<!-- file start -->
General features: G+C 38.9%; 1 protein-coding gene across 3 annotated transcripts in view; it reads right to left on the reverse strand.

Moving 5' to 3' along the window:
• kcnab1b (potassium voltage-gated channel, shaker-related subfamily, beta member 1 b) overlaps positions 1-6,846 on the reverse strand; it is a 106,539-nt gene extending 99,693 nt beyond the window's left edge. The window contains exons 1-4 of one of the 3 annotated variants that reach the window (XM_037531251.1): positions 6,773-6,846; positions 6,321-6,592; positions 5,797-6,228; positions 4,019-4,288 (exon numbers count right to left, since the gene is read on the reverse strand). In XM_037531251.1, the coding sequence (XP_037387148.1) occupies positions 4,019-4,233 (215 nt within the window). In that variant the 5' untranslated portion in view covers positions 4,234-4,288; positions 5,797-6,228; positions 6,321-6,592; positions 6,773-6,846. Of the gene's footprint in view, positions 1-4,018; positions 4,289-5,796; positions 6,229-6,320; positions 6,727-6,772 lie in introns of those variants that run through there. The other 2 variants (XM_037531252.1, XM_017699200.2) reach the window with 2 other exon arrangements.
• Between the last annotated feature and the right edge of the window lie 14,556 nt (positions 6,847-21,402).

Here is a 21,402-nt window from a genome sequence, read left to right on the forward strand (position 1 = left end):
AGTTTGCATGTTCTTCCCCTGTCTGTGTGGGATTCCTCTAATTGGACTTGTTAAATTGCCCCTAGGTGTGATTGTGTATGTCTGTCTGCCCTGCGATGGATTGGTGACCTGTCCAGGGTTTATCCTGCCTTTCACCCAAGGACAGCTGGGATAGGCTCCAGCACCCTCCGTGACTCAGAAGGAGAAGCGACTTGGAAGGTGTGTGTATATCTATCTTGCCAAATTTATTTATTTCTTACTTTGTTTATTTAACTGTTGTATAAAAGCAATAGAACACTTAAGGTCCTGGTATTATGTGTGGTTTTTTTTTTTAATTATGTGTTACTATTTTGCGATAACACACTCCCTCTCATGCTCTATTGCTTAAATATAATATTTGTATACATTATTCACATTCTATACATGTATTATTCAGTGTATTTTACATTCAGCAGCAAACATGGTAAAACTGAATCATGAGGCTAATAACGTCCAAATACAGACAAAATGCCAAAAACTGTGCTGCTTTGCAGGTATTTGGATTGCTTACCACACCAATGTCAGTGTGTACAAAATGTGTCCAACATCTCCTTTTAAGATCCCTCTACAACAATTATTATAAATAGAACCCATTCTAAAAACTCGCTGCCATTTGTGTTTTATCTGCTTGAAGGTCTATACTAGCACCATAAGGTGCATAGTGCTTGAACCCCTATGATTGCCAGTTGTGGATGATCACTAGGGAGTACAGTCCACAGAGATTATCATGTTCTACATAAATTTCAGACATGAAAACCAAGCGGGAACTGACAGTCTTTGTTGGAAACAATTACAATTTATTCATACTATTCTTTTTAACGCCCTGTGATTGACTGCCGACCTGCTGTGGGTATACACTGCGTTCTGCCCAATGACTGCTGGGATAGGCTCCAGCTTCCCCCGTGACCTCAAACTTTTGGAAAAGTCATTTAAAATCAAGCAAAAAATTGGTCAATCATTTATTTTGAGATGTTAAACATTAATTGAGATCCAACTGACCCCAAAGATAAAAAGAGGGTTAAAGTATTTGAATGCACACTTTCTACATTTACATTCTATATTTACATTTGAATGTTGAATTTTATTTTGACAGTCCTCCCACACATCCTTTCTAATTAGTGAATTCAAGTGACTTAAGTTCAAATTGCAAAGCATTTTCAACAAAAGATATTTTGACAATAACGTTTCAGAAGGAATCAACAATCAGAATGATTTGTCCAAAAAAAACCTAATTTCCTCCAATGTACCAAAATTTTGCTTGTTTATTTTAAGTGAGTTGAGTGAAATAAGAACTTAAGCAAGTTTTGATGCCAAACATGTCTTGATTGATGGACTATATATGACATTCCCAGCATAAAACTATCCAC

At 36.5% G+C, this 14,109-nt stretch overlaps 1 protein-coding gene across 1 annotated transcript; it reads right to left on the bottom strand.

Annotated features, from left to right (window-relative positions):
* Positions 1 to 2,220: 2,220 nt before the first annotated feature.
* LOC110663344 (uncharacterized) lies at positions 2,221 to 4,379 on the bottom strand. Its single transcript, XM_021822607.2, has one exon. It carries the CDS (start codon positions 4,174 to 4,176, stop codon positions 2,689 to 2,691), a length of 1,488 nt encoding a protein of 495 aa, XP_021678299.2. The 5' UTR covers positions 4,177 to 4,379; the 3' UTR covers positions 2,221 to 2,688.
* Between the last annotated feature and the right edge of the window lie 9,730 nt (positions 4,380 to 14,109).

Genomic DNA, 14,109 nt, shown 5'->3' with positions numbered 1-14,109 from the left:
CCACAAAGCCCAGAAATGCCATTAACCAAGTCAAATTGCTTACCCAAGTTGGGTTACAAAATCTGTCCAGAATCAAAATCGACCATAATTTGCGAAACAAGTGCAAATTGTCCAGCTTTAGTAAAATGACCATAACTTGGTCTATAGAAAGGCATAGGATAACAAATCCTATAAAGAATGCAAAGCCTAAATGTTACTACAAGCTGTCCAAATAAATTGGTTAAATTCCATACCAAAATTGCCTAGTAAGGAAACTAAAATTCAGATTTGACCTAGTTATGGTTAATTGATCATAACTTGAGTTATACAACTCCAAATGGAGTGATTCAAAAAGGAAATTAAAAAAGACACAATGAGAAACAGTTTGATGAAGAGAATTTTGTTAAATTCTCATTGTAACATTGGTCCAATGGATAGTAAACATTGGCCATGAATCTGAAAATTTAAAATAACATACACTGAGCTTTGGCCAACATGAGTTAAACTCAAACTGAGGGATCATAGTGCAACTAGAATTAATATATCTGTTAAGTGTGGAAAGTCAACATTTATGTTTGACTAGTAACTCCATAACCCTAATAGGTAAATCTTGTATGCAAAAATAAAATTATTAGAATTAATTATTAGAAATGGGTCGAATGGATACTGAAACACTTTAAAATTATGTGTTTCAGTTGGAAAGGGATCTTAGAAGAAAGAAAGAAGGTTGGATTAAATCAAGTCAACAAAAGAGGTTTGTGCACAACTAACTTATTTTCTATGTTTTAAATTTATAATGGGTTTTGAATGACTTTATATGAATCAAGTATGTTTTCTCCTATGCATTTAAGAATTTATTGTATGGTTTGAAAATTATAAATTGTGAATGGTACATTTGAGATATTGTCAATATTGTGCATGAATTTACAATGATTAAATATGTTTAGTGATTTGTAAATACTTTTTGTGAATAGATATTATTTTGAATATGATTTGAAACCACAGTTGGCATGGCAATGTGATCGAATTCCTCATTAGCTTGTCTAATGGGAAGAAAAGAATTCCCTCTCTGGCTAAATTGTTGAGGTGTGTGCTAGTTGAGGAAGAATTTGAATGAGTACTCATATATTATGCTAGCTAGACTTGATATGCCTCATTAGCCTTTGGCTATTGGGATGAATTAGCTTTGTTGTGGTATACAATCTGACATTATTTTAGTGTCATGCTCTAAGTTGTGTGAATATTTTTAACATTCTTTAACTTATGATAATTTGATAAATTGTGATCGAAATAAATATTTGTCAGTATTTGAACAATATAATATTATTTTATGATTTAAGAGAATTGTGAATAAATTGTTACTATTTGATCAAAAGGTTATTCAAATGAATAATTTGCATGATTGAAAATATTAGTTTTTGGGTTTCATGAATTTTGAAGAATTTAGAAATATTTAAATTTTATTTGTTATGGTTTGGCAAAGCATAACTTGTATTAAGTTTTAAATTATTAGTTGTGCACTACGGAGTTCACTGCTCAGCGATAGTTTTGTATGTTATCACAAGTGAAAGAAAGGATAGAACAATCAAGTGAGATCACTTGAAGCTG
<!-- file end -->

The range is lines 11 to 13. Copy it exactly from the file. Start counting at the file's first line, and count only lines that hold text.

* Between the last annotated feature and the right edge of the window lie 9,730 nt (positions 4,380 to 14,109).

Genomic DNA, 14,109 nt, shown 5'->3' with positions numbered 1-14,109 from the left:
CCACAAAGCCCAGAAATGCCATTAACCAAGTCAAATTGCTTACCCAAGTTGGGTTACAAAATCTGTCCAGAATCAAAATCGACCATAATTTGCGAAACAAGTGCAAATTGTCCAGCTTTAGTAAAATGACCATAACTTGGTCTATAGAAAGGCATAGGATAACAAATCCTATAAAGAATGCAAAGCCTAAATGTTACTACAAGCTGTCCAAATAAATTGGTTAAATTCCATACCAAAATTGCCTAGTAAGGAAACTAAAATTCAGATTTGACCTAGTTATGGTTAATTGATCATAACTTGAGTTATACAACTCCAAATGGAGTGATTCAAAAAGGAAATTAAAAAAGACACAATGAGAAACAGTTTGATGAAGAGAATTTTGTTAAATTCTCATTGTAACATTGGTCCAATGGATAGTAAACATTGGCCATGAATCTGAAAATTTAAAATAACATACACTGAGCTTTGGCCAACATGAGTTAAACTCAAACTGAGGGATCATAGTGCAACTAGAATTAATATATCTGTTAAGTGTGGAAAGTCAACATTTATGTTTGACTAGTAACTCCATAACCCTAATAGGTAAATCTTGTATGCAAAAATAAAATTATTAGAATTAATTATTAGAAATGGGTCGAATGGATACTGAAACACTTTAAAATTATGTGTTTCAGTTGGAAAGGGATCTTAGAAGAAAGAAAGAAGGTTGGATTAAATCAAGTCAACAAAAGAGGTTTGTGCACAACTAACTTATTTTCTATGTTTTAAATTTATAATGGGTTTTGAATGACTTTATATGAATCAAGTATGTTTTCTCCTATGCATTTAAGAATTTATTGTATGGTTTGAAAATTATAAATTGTGAATGGTACATTTGAGATATTGTCAATATTGTGCATGAATTTACAATGATTAAATATGTTTAGTGATTTGTAAATACTTTTTGTGAATAGATATTATTTTGAATATGATTTGAAACCACAGTTGGCATGGCAATGTGATCGAATTCCTCATTAGCTTGTCTAATGGGAAGAAAAGAATTCCCTCTCTGGCTAAATTGTTGAGGTGTGTGCTAGTTGAGGAAGAATTTGAATGAGTACTCATATATTATGCTAGCTAGACTTGATATGCCTCATTAGCCTTTGGCTATTGGGATGAATTAGCTTTGTTGTGGTATACAATCTGACATTATTTTAGTGTCATGCTCTAAGTTGTGTGAATATTTTTAACATTCTTTAACTTATGATAATTTGATAAATTGTGATCGAAATAAATATTTGTCAGTATTTGAACAATATAATATTATTTTATGATTTAAGAGAATTGTGAATAAATTGTTACTATTTGATCAAAAGGTTATTCAAATGAATAATTTGCATGATTGAAAATATTAGTTTTTGGGTTTCATGAATTTTGAAGAATTTAGAAATATTTAAATTTTATTTGTTATGGTTTGGCAAAGCATAACTTGTATTAAGTTTTAAATTATTAGTTGTGCACTACGGAGTTCACTGCTCAGCGATAGTTTTGTATGTTATCACAAGTGAAAGAAAGGATAGAACAATCAAGTGAGATCACTTGAAGCTG